And yes, you will need both a CV and a cover letter, too. Why? Firstly, because most places require both, but apart from that, it’s very useful for you also. In your cover letter, you can get into further detail about why you would be the perfect candidate. You can tell them exactly what made you an asset for the HR department when you were only a receptionist at the time. You can share details about the projects you’ve worked on, and how it was above your duties, but you still did it and did it effortlessly and perfectly. Do not be afraid to make yourself look better than you do based on just your CV. A CV is just a list of facts, but the cover letter is the true key.
And lastly, always, always ask for a recommendation letter from your employer before leaving. This also entails that you leave on good terms, but most of the time it isn’t even your employer who writes it, it’s someone working in HR, and they’ll gladly write in any shiny detail. And this is a great asset when applying for any position. Even if the company of the employer is not a well-known public figure, people still love a good recommendation. And if you leave on great terms, your employer will write anything you want into it. This is the least of their worries, so they usually write stellar recommendations to someone worthy.
Now that you have all the necessary documents, and have your interviews lined up, it’s time to make an impression. Make it a show. Show off your best self, speak clearly, confidently, and really stand out. Spend time on your appearance, and wow them with your knowledge. Have some questions ready, and answer theirs as well as you possibly can. Don’t be afraid to ask risky questions. You are trying to apply for a position that’s a bit higher than your current CV can prove about you. Make them want you, and have them feel that you are in fact an asset. Be motivated, self-confident, and just sell it in the interview.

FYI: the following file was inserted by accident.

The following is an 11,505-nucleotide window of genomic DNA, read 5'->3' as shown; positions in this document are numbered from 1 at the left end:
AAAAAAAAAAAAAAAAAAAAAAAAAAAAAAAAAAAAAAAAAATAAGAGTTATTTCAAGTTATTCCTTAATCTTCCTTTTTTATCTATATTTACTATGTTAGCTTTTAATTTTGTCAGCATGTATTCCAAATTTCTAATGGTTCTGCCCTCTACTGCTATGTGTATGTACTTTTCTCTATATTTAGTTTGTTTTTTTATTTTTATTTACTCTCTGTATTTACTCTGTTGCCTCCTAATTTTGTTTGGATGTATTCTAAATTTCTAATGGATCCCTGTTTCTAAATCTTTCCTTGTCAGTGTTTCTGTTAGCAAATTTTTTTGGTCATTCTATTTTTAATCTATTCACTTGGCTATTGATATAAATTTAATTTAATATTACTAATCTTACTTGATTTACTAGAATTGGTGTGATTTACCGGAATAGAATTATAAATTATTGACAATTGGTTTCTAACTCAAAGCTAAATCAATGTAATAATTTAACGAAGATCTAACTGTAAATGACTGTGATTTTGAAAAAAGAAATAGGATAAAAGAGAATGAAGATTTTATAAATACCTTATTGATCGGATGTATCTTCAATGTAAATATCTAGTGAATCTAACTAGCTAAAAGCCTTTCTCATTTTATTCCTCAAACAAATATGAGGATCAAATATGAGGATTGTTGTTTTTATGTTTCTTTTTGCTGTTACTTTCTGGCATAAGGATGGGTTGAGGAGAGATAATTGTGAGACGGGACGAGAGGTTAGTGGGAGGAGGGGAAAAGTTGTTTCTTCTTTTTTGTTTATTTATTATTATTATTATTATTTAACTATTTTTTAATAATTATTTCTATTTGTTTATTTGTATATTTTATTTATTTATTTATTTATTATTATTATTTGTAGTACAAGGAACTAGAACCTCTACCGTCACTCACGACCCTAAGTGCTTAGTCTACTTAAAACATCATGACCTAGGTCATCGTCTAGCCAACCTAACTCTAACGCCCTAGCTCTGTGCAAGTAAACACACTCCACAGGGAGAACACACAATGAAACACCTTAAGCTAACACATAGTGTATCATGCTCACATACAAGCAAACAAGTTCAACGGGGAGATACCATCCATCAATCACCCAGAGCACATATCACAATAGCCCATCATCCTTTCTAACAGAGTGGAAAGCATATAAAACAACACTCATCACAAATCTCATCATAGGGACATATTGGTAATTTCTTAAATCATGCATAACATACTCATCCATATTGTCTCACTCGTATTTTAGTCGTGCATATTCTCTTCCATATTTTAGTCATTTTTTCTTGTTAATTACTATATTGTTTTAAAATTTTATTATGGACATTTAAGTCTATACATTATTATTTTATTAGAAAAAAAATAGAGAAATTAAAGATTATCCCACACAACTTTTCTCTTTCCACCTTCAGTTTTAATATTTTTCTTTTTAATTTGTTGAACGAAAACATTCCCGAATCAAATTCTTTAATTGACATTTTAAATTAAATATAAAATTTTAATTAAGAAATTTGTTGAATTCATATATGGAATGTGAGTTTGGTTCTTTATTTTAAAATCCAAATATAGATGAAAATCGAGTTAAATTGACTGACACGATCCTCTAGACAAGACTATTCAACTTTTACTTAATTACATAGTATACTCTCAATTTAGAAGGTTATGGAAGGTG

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If you’re not sure what to answer, think about what they want to hear. If you’re not sure what to ask, don’t just sit there shaking your head, tell them that you’ve heard everything you have to know, and you thank them for the wonderful opportunity. Or you ask them something about the position, the finances, or employee parking. Although, there are things to avoid. Do not ask them about lunch breaks. Don’t ask them about the number of free days you have, or the length of each holiday. Do not ask about the flexibility of work hours, unless absolutely necessary. Absolutely necessary means, if you’re a single mom, and you have to pick up your son from singing lessons each week at 4, then you can ask about the flexibility of that day. Do not ask about potential raises or bonuses. All of these can wait for after you start working there, and you can ask HR rather than your employer. Basically, before saying or asking anything, think about what that entails. You don’t want to seem lazy, too eager, or unmotivated. These questions let them know that you can’t wait to leave the office each day, and you’ll max out all your free days each year. That’s not a good first impression, especially for someone who’s slightly under-qualified.
To sum up, finding that next step is very important. Don’t stay in an environment that isn’t stimulating, challenging, or just isn’t worth it because you have no place to grow. But be smart about it, because applying for a better position means you have to over-sell yourself and to pull that off, you have to have some experiences to highlight, and you have to make a perfect first impression. Look for connections you’ve made, ask for advice, and don’t forget your recommendation! And if you’re just not sure yet, or if you’re still looking for that perfect opportunity, don’t give in your two weeks notice. The opportunity will show itself with time.